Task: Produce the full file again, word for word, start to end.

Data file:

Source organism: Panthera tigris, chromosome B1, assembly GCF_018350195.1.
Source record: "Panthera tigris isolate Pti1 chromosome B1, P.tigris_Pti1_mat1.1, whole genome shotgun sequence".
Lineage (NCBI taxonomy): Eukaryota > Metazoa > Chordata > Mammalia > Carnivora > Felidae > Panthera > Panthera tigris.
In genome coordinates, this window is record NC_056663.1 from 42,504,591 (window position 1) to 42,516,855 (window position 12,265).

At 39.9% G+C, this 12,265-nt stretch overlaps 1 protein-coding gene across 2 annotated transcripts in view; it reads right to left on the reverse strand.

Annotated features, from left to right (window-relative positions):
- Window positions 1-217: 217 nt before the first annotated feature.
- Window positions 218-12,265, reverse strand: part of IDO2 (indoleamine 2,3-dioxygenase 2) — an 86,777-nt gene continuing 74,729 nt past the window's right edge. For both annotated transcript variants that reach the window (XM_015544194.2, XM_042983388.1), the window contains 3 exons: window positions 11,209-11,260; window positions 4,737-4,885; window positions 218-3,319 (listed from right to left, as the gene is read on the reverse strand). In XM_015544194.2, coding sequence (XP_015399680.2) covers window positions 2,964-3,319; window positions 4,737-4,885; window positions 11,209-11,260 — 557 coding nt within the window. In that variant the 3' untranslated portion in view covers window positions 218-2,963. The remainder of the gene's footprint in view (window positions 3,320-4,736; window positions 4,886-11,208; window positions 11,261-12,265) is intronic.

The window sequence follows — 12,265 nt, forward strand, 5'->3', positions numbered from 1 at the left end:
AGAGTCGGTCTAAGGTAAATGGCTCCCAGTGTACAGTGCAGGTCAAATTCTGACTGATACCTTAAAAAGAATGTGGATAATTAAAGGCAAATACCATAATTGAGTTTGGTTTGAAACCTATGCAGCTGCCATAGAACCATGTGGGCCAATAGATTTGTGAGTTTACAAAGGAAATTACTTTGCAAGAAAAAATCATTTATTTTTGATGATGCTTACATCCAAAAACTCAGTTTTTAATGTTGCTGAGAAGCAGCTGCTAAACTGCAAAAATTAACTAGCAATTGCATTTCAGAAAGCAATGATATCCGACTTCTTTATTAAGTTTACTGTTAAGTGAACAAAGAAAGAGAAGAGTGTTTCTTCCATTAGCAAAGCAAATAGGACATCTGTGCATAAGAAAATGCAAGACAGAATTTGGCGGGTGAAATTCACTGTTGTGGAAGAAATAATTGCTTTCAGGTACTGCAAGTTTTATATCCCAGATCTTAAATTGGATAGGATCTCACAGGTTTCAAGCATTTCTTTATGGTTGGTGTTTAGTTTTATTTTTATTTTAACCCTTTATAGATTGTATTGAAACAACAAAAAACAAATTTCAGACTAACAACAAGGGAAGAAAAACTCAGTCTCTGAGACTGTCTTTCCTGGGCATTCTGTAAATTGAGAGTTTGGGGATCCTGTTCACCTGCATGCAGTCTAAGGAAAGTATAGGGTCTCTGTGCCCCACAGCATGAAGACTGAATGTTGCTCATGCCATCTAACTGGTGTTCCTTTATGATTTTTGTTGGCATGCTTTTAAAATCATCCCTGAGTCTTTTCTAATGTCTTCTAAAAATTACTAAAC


Source organism: Panthera tigris, chromosome B1, assembly GCF_018350195.1.
Source record: "Panthera tigris isolate Pti1 chromosome B1, P.tigris_Pti1_mat1.1, whole genome shotgun sequence".
Lineage (NCBI taxonomy): Eukaryota > Metazoa > Chordata > Mammalia > Carnivora > Felidae > Panthera > Panthera tigris.
In genome coordinates, this window is record NC_056663.1 from 42,504,591 (window position 1) to 42,516,855 (window position 12,265).

At 39.9% G+C, this 12,265-nt stretch overlaps 1 protein-coding gene across 2 annotated transcripts in view; it reads right to left on the reverse strand.

Annotated features, from left to right (window-relative positions):
- Window positions 1-217: 217 nt before the first annotated feature.
- Window positions 218-12,265, reverse strand: part of IDO2 (indoleamine 2,3-dioxygenase 2) — an 86,777-nt gene continuing 74,729 nt past the window's right edge. For both annotated transcript variants that reach the window (XM_015544194.2, XM_042983388.1), the window contains 3 exons: window positions 11,209-11,260; window positions 4,737-4,885; window positions 218-3,319 (listed from right to left, as the gene is read on the reverse strand). In XM_015544194.2, coding sequence (XP_015399680.2) covers window positions 2,964-3,319; window positions 4,737-4,885; window positions 11,209-11,260 — 557 coding nt within the window. In that variant the 3' untranslated portion in view covers window positions 218-2,963. The remainder of the gene's footprint in view (window positions 3,320-4,736; window positions 4,886-11,208; window positions 11,261-12,265) is intronic.

The window sequence follows — 12,265 nt, forward strand, 5'->3', positions numbered from 1 at the left end:
AGAGTCGGTCTAAGGTAAATGGCTCCCAGTGTACAGTGCAGGTCAAATTCTGACTGATACCTTAAAAAGAATGTGGATAATTAAAGGCAAATACCATAATTGAGTTTGGTTTGAAACCTATGCAGCTGCCATAGAACCATGTGGGCCAATAGATTTGTGAGTTTACAAAGGAAATTACTTTGCAAGAAAAAATCATTTATTTTTGATGATGCTTACATCCAAAAACTCAGTTTTTAATGTTGCTGAGAAGCAGCTGCTAAACTGCAAAAATTAACTAGCAATTGCATTTCAGAAAGCAATGATATCCGACTTCTTTATTAAGTTTACTGTTAAGTGAACAAAGAAAGAGAAGAGTGTTTCTTCCATTAGCAAAGCAAATAGGACATCTGTGCATAAGAAAATGCAAGACAGAATTTGGCGGGTGAAATTCACTGTTGTGGAAGAAATAATTGCTTTCAGGTACTGCAAGTTTTATATCCCAGATCTTAAATTGGATAGGATCTCACAGGTTTCAAGCATTTCTTTATGGTTGGTGTTTAGTTTTATTTTTATTTTAACCCTTTATAGATTGTATTGAAACAACAAAAAACAAATTTCAGACTAACAACAAGGGAAGAAAAACTCAGTCTCTGAGACTGTCTTTCCTGGGCATTCTGTAAATTGAGAGTTTGGGGATCCTGTTCACCTGCATGCAGTCTAAGGAAAGTATAGGGTCTCTGTGCCCCACAGCATGAAGACTGAATGTTGCTCATGCCATCTAACTGGTGTTCCTTTATGATTTTTGTTGGCATGCTTTTAAAATCATCCCTGAGTCTTTTCTAATGTCTTCTAAAAATTACTAAAC